Rhetoric Vs. Reality: Most Americans Don’t Want ‘Medicare For All’
- “[Sen. Bernie] Sanders said polls also show more and more people support ‘Medicare for all’ — the plan for a national, single-payer health care insurance program that he campaigned for when he lost the 2016 Democratic nomination to Hillary Clinton,” the Associated Press reports.
- Polls show that most Americans oppose Medicare for all once they know what it is, and most Democratic voters favor strengthening the Affordable Care Act over pursuing Medicare for all. A national poll by the Kaiser Family Foundation revealed that support for Medicare for all “drops as low as -44 percentage points” when people find out it would “lead to delays in some people getting some medical tests and treatments,” and “is also negative if people hear it would threaten the current Medicare program (-28 percentage points), require most Americans to pay more in taxes (-23 percentage points), or eliminate private health insurance companies (-21 percentage points).” Another national survey by Kaiser found that most Democrats and Democratic-leaning independents “say they want Democrats in Congress to focus their efforts on improving and protecting the ACA,” not pursuing Medicare for all.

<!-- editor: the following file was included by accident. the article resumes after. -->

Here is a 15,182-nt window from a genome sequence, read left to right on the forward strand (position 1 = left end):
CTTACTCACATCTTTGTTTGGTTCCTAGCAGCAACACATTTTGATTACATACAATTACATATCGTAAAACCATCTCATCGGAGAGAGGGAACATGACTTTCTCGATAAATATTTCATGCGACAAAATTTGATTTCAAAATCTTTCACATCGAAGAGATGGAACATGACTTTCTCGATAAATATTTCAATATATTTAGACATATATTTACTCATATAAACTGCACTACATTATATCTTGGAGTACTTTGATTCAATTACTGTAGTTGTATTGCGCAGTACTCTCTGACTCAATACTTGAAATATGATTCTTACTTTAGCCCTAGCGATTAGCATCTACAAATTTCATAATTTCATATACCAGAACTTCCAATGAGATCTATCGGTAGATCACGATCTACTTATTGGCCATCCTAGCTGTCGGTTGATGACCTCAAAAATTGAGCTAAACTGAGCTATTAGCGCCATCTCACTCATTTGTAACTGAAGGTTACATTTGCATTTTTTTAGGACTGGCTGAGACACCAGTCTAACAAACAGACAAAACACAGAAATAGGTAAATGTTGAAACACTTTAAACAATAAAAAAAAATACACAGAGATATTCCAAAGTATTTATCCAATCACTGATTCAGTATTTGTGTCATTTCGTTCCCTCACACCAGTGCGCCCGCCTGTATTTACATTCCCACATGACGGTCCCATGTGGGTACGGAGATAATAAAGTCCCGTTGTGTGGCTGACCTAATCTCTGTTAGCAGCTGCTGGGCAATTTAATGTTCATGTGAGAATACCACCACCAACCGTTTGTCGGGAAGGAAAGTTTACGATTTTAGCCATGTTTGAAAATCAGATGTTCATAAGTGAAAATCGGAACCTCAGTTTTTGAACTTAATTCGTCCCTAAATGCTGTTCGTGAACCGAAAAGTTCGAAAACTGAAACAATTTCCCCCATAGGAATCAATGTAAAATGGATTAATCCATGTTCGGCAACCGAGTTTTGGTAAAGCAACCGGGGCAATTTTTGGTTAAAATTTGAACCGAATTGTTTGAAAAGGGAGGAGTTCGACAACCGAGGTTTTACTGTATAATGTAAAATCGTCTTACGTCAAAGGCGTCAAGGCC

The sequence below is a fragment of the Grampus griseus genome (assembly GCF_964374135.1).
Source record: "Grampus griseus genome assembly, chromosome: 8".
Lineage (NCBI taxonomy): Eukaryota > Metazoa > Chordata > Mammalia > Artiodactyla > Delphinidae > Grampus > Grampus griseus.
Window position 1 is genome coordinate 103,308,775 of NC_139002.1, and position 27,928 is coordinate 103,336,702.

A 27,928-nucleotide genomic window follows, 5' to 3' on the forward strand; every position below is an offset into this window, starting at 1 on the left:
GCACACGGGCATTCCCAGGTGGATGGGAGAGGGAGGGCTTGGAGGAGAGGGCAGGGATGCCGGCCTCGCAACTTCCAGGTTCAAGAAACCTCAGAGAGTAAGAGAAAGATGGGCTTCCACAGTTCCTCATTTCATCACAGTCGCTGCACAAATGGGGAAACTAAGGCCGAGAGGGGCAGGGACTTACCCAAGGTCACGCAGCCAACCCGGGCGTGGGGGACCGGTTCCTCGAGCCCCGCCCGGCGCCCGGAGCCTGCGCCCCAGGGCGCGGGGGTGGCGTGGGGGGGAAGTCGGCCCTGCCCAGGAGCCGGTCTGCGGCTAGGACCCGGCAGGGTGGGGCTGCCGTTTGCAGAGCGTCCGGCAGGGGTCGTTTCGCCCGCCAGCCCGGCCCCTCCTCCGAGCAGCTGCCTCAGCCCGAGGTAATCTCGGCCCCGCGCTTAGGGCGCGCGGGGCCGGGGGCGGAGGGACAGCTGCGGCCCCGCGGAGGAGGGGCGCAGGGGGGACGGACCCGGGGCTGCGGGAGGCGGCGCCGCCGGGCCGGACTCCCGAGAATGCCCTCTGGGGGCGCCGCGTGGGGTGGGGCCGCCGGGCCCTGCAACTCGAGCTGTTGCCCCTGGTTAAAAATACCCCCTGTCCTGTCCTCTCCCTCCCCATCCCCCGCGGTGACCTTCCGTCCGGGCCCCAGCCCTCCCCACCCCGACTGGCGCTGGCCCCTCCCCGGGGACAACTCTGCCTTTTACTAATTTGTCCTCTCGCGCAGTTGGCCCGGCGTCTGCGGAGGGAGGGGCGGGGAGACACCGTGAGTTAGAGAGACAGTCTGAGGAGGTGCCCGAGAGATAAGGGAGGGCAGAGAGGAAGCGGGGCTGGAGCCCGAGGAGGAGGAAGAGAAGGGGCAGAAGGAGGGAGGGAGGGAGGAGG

Notably, as Medicare for all “falters,” some elected officials and 2020 presidential hopefuls are turning to so-called “moderate” fallback proposals, often branded “public option” or “Medicare buy-in.” In reality, these proposed government insurance programs would lead to the same result Americans so clearly reject: a one-size-fits-all health care system run by Washington.